Your brain in panic mode

When you panic, the amygdala (a structure in your brain stem) fires off signals to various parts of the brain including higher brain centers such as the prefrontal cortex (modulates sensory information), as well as the hippocampus (where memories are stored). In essence a process of being alerted to a possible threat, is assessed against your memories of past experiences that are in some way similar to what you are experiencing now. The amygdala instigates panic by signalling other brain stem structures including the hypothalamus (regulates the release of adrenaline and stimulates your sympathetic nervous system which induces the fight or flight response).

When this system is overly sensitized, you are more likely to have a panic attack. This can happen if it’s been activated too frequently or too intensely or both. And what do you think triggers this system?

You can begin to place the pieces together now. Stressful events over a period of time that are not dealt with, can lead to an over-sensitization of the fear system, until eventually you experience a panic attack.

You are now at a stage where your general anxiety levels are above your manageable threshold, your subconscious mind tries to step in to rescue you whenever you feel an increase in anxiety and you experience an intense version of the fight or flight response, you panic.

You may very well begin to worry about having a panic attack more than actually experiencing an episode itself. The irony being that the worry lends itself to an increase of stress, which in turn can trigger another panic attack.

You begin to mentally rehearse having episodes in the future in embarrassing situations, imagining yourself being completely out of control and making a fool of yourself. This in turn can begin to change your behaviour and create an avoidance of certain situations.

If you find you have continued to have recurring panic attacks and persistently worry about having another, you could be suffering panic disorder.

How to stop panic attacks for good

When we are in a higher state of stress, we react to things more emotionally. When that stress builds and passes a threshold, you can experience a panic attack. It is therefore important to reduce your stress levels which can easily be achieved through the use of hypnosis. Continuing to do so will enable you to achieve a feeling of control as you will begin to react to things in a more logical, rational way.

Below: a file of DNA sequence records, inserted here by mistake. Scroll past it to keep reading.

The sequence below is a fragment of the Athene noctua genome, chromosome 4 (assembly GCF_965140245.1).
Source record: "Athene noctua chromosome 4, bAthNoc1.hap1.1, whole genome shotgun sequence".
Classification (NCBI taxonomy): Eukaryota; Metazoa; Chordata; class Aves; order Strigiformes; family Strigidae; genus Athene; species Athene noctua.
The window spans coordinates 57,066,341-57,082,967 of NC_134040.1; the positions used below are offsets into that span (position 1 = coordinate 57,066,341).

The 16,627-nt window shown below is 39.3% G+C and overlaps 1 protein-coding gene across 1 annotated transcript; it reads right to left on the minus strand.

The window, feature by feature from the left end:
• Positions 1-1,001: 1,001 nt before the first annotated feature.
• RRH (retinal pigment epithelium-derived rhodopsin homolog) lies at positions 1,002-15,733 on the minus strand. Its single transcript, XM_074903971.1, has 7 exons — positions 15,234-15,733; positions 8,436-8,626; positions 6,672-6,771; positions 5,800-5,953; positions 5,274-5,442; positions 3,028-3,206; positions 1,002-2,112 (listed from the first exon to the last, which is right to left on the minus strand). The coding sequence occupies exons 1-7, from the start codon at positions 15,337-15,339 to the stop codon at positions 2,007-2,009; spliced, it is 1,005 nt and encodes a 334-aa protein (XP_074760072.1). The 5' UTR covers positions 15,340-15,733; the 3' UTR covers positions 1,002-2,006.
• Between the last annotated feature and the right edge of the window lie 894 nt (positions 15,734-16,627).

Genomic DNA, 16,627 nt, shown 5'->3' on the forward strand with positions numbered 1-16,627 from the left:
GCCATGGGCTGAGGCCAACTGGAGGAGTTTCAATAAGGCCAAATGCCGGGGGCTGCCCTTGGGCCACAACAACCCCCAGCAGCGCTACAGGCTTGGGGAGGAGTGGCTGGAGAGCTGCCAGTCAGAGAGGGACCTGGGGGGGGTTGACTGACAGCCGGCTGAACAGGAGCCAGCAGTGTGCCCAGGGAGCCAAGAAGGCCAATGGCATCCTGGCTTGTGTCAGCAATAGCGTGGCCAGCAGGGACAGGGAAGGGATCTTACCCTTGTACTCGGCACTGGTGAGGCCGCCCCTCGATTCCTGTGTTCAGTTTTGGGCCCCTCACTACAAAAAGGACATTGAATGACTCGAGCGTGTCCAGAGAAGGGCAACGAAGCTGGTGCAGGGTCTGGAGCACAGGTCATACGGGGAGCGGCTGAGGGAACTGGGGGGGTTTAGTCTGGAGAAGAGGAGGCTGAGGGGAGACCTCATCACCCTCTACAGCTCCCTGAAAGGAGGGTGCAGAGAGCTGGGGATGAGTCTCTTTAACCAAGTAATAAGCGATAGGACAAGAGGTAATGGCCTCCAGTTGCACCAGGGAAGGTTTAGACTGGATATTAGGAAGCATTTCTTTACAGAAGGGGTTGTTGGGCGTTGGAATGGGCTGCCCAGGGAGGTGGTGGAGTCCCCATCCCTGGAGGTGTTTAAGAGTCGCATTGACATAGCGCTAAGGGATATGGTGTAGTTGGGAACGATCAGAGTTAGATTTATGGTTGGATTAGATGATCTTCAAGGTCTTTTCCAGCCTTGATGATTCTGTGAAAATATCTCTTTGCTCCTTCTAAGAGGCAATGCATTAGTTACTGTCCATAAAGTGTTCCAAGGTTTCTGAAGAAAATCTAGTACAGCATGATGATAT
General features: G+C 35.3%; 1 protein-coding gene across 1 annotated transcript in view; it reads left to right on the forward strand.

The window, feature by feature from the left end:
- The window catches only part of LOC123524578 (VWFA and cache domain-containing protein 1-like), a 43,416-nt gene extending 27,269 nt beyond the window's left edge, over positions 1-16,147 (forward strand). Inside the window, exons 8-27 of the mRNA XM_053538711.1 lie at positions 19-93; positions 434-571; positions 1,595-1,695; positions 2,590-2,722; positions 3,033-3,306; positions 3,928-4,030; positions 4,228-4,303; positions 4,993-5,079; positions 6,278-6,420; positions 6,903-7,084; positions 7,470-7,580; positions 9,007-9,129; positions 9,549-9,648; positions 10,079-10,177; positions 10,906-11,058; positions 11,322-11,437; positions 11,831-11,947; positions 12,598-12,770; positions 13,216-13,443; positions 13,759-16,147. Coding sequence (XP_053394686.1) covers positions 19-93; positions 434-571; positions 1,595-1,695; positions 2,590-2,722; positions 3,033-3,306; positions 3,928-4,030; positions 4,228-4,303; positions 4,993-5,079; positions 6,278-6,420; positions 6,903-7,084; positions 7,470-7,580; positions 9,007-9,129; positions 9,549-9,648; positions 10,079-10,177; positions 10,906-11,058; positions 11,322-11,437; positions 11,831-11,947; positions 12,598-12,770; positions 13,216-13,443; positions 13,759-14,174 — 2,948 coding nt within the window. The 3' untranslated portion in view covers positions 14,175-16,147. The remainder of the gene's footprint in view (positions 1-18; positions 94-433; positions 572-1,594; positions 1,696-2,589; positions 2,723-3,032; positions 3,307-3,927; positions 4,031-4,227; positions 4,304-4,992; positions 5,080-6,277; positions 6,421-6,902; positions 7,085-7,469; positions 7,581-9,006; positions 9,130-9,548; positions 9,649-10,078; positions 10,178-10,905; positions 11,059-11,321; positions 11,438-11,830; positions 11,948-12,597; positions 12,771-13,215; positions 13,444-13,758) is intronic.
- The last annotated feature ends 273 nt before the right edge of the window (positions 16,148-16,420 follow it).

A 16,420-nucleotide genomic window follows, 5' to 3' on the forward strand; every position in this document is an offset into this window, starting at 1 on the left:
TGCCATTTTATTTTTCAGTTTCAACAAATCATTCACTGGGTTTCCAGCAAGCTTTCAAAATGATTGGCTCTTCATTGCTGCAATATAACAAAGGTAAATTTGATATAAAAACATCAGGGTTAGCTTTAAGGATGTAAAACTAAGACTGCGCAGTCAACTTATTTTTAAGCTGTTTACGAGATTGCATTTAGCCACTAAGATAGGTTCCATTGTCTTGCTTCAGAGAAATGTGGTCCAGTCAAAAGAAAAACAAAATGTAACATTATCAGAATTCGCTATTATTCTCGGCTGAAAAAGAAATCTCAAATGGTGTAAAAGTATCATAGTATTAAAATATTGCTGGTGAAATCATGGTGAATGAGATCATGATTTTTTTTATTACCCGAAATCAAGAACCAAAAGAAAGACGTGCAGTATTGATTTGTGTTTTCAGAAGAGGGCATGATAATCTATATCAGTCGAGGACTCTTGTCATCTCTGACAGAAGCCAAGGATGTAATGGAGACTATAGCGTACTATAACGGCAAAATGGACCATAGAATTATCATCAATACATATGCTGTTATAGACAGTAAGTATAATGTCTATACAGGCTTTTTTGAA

Using techniques drawn from NLP, your subconscious mind can erase it’s referential template (e.g. every supermarket is dangerous because it’s a supermarket) and replace it with a new desired one. Thereby a new understanding has been established (supermarkets are now considered safe). This method can be applied to any trigger including an over response to bodily sensations.

Focusing on what you want rather than what you don’t want (as most of us do), opens up a remarkable ability to overcome life’s struggles. Using this approach along with hypnosis, your mind can begin to unwind and rewire, allowing you to feel more in control of life and those things that matter to you.

A course of hypnotherapy can begin to put you back in touch with feeling more relaxed in those situations that used to cause a panic attack as your subconscious establishes new templates. If you know how to relax the mind and manage stress, then you have the tools to get rid of panic attacks for good!

A person can experience panic when they feel a sense of helplessness in dealing with an increase of stress due to more responsibility or experiencing a transition in life. Whatever the case, hypnotherapy will help strengthen those resources, that will enable you to deal with those situations in a much more desirable way

If you have any further questions on how to stop panic attacks, overcoming panic attacks or just want further information on how to deal with panic attacks, please get in touch using this contact form.